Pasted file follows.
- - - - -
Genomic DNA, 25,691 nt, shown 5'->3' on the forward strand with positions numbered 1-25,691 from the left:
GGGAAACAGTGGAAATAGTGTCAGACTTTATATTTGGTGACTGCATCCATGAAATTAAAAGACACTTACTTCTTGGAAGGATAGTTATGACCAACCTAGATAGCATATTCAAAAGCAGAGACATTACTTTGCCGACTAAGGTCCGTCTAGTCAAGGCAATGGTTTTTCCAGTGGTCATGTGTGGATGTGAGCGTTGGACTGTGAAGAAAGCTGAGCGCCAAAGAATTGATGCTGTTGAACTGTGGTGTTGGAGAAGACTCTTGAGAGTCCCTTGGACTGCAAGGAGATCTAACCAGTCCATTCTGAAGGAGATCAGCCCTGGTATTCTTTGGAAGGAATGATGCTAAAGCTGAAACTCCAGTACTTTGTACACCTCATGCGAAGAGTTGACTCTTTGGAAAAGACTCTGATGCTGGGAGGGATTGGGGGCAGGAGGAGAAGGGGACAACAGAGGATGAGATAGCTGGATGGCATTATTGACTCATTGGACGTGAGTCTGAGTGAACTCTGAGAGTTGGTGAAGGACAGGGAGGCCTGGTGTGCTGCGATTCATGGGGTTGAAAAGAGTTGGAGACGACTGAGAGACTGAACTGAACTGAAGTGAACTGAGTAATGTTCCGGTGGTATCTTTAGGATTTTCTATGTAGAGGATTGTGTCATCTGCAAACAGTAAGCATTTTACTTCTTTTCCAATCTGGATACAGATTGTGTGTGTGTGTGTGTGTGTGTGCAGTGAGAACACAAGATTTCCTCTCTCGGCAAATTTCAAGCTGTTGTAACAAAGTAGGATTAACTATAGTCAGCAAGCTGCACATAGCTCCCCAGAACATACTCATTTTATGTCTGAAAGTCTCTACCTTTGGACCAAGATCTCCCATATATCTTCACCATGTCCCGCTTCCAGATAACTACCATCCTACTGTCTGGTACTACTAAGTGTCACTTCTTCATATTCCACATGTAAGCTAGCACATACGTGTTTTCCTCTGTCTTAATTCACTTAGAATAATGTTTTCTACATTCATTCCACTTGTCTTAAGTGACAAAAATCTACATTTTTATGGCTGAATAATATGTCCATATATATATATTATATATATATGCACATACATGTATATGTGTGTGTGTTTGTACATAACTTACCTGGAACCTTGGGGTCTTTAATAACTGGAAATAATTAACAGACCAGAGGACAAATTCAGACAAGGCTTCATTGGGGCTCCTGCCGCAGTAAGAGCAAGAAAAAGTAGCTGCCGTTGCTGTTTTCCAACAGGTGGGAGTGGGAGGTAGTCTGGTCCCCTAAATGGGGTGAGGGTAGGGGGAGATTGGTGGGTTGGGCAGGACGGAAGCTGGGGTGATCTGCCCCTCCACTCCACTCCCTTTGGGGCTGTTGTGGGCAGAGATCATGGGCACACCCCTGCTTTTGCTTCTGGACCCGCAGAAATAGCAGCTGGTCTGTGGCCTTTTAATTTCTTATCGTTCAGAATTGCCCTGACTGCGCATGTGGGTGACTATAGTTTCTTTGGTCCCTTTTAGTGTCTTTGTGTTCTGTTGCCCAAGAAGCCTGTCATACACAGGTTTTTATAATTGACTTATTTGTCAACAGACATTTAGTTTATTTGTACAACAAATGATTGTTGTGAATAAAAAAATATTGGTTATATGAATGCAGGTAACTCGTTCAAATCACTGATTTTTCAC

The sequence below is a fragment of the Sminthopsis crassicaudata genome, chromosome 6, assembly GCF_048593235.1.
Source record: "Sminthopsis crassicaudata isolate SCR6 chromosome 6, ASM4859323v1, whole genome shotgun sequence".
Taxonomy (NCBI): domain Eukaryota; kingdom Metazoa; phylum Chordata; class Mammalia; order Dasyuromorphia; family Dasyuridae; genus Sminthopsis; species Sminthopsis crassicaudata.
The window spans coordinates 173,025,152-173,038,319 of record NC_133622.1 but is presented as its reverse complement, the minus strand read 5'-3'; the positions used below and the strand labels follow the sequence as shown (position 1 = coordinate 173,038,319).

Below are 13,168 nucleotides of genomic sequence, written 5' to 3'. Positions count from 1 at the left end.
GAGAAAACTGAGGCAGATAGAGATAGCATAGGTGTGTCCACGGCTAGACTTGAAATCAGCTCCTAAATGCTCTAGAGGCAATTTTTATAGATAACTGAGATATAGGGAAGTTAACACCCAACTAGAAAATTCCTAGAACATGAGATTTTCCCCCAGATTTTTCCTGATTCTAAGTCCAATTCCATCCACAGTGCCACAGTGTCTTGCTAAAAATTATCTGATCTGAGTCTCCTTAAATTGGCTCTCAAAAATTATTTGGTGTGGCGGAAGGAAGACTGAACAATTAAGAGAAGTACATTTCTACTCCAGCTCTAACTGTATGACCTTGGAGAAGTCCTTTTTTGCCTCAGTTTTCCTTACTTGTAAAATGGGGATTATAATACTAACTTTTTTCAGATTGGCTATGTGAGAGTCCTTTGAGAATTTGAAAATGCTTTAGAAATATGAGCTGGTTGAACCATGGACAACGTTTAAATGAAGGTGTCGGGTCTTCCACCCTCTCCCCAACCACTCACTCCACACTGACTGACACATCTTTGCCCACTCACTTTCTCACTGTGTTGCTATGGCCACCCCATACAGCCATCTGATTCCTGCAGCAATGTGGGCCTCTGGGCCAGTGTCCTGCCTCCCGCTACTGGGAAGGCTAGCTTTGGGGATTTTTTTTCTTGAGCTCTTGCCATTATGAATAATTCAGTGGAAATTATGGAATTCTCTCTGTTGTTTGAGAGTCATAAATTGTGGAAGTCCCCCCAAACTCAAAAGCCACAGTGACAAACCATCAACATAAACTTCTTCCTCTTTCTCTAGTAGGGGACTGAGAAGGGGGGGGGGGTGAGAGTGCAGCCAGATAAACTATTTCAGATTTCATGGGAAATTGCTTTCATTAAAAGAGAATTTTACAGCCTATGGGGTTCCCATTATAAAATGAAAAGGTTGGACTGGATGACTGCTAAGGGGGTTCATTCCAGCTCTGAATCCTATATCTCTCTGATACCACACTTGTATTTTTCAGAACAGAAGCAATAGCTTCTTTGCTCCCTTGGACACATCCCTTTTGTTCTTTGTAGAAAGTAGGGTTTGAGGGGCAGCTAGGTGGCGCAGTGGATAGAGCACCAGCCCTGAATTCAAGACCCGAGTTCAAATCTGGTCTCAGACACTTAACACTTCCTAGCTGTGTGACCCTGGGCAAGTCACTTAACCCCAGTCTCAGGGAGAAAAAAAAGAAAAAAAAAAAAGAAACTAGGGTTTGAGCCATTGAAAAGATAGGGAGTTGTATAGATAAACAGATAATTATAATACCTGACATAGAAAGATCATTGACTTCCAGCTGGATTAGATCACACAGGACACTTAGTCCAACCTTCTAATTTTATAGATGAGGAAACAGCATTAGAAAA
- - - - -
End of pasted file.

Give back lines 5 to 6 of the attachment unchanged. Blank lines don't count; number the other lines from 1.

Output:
Taxonomy (NCBI): domain Eukaryota; kingdom Metazoa; phylum Chordata; class Mammalia; order Dasyuromorphia; family Dasyuridae; genus Sminthopsis; species Sminthopsis crassicaudata.
The window spans coordinates 173,025,152-173,038,319 of record NC_133622.1 but is presented as its reverse complement, the minus strand read 5'-3'; the positions used below and the strand labels follow the sequence as shown (position 1 = coordinate 173,038,319).